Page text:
On the other hand, a landlord’s long-term driver is growing rents, and consequently growing the building’s value and therefore investor returns. They take a completely different view to a tenant and traditionally less willing to reduce face rents, preferring to increase the incentives on offer. Despite this, there comes a point where landlords have to compete to win new tenants. This is when we will see the true market trend in relation to face rents and incentives, and we are beginning to see that occurring now. With many businesses unlikely to experience significant growth in revenue and profitability, there has also been a big push to reduce annual rent increases. Whilst they have fallen, some landlords have looked to artificially keep them high by offering additional incentives to compensate.
Julian: This is the million-dollar question, but overall, it comes down to flexibility. The first area is the accelerated movement towards agile working, which has become far more common over the past few years. With agile working, employees don’t “own” a desk, but have a booking system in place to allocate one when coming into the office. These booking systems also allow users to mark spaces for cleaning, ensuring a Covid-safe environment.
In terms of physical layout, there is also likely to be a stronger emphasis on collaboration areas, allowing teams working together on a project to use their time in the office effectively. We will see more AV meeting rooms and facilities available for calls, with many calls even when staff are in the office still being carried out online. For example, despite most of us at Lpc Cresa staff being back in the office, our team meetings are all online to allow those working from home to dial in.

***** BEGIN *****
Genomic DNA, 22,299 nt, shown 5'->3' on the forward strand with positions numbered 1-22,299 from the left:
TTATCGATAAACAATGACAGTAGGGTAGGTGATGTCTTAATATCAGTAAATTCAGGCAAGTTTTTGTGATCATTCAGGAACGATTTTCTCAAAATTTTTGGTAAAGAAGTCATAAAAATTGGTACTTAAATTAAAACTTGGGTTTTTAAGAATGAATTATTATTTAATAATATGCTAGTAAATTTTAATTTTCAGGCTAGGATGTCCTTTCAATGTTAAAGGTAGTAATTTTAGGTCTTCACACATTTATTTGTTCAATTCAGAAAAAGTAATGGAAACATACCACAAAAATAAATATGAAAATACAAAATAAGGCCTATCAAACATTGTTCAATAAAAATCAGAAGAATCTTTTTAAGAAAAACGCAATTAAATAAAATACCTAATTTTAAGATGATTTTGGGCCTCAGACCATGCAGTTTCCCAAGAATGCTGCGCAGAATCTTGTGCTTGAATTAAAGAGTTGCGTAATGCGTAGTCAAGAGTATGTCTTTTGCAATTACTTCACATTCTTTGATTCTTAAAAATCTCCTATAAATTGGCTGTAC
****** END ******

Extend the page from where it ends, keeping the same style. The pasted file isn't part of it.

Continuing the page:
Julian: The biggest changes have been “utilisation” clauses and the increased need and demand for expansion, contraction, and early termination rights. One of the reasons why businesses have been reluctant to commit to a transaction is a sudden lockdown which prevents them from utilising the office. A utilisation clause protects a tenant when not being able to utilise their space due to a government order, and guarantees an equal sharing of the costs between the tenant and the landlord.
Additionally, flexibility has also become extremely important, particularly through expansion, contraction, and early termination rights. Expansion and contraction rights allow for businesses to take up additional space or drop excess space and can be used both before and after a lease has commenced. They’re particularly beneficial for larger tenants who might negotiate a lease commencing in a year’s time, but have a fluctuating headcount. Termination rights allow for lease agreements to be fully terminated early and typically come with a pre-agreed break fee, being a pro-rata repayment of the incentive received upfront. While there is a risk on the landlord side, there is a commitment to work with tenants in order to facilitate commitment to space now, as opposed to it sitting vacant.
Julian: I don’t think so. Even with a vaccine, the pandemic has put its stamp on how we utilise our offices and working from home is here to stay more so than it was pre-Covid. This creates additional vacancy and ultimately drives more tenant favourable clauses and outcomes.
Julian: The most important area is drawing a line in the sand to determine the headcount and what size the business will be. There is an opportunity to drive very favourable lease terms, but as things progress and become more certain, that opportunity may reduce. Once a business makes that commitment, we can build in the flexibility through utilisation clauses and termination rights, and allow a tenant to lock favourable terms, ultimately benefiting from a tough situation.
We’re expecting that there will be more larger transactions occurring in the coming months and into next year.